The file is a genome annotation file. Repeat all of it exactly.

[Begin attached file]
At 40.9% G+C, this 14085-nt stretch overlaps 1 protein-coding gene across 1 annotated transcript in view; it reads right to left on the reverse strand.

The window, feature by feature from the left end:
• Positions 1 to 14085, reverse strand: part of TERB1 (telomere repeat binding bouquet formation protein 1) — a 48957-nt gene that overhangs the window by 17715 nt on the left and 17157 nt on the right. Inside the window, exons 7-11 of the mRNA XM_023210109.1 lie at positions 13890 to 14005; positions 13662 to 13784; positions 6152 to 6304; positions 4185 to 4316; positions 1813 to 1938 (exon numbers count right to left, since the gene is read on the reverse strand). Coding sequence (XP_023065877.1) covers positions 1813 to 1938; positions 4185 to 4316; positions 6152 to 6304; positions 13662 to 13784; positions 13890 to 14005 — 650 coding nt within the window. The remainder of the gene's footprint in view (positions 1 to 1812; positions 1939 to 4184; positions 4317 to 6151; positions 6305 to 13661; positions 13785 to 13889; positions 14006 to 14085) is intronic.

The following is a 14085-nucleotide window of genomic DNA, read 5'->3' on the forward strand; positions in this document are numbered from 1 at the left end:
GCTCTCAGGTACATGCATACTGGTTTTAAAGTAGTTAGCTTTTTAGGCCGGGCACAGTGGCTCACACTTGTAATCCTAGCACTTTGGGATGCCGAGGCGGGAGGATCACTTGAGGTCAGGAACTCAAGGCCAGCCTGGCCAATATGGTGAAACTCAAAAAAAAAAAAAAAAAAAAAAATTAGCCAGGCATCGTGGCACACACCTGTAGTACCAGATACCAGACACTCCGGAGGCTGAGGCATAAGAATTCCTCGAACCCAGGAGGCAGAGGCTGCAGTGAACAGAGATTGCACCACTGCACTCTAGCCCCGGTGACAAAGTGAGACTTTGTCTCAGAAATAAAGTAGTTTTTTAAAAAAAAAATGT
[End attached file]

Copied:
At 40.9% G+C, this 14085-nt stretch overlaps 1 protein-coding gene across 1 annotated transcript in view; it reads right to left on the reverse strand.

The window, feature by feature from the left end:
• Positions 1 to 14085, reverse strand: part of TERB1 (telomere repeat binding bouquet formation protein 1) — a 48957-nt gene that overhangs the window by 17715 nt on the left and 17157 nt on the right. Inside the window, exons 7-11 of the mRNA XM_023210109.1 lie at positions 13890 to 14005; positions 13662 to 13784; positions 6152 to 6304; positions 4185 to 4316; positions 1813 to 1938 (exon numbers count right to left, since the gene is read on the reverse strand). Coding sequence (XP_023065877.1) covers positions 1813 to 1938; positions 4185 to 4316; positions 6152 to 6304; positions 13662 to 13784; positions 13890 to 14005 — 650 coding nt within the window. The remainder of the gene's footprint in view (positions 1 to 1812; positions 1939 to 4184; positions 4317 to 6151; positions 6305 to 13661; positions 13785 to 13889; positions 14006 to 14085) is intronic.

The following is a 14085-nucleotide window of genomic DNA, read 5'->3' on the forward strand; positions in this document are numbered from 1 at the left end:
GCTCTCAGGTACATGCATACTGGTTTTAAAGTAGTTAGCTTTTTAGGCCGGGCACAGTGGCTCACACTTGTAATCCTAGCACTTTGGGATGCCGAGGCGGGAGGATCACTTGAGGTCAGGAACTCAAGGCCAGCCTGGCCAATATGGTGAAACTCAAAAAAAAAAAAAAAAAAAAAAATTAGCCAGGCATCGTGGCACACACCTGTAGTACCAGATACCAGACACTCCGGAGGCTGAGGCATAAGAATTCCTCGAACCCAGGAGGCAGAGGCTGCAGTGAACAGAGATTGCACCACTGCACTCTAGCCCCGGTGACAAAGTGAGACTTTGTCTCAGAAATAAAGTAGTTTTTTAAAAAAAAAATGT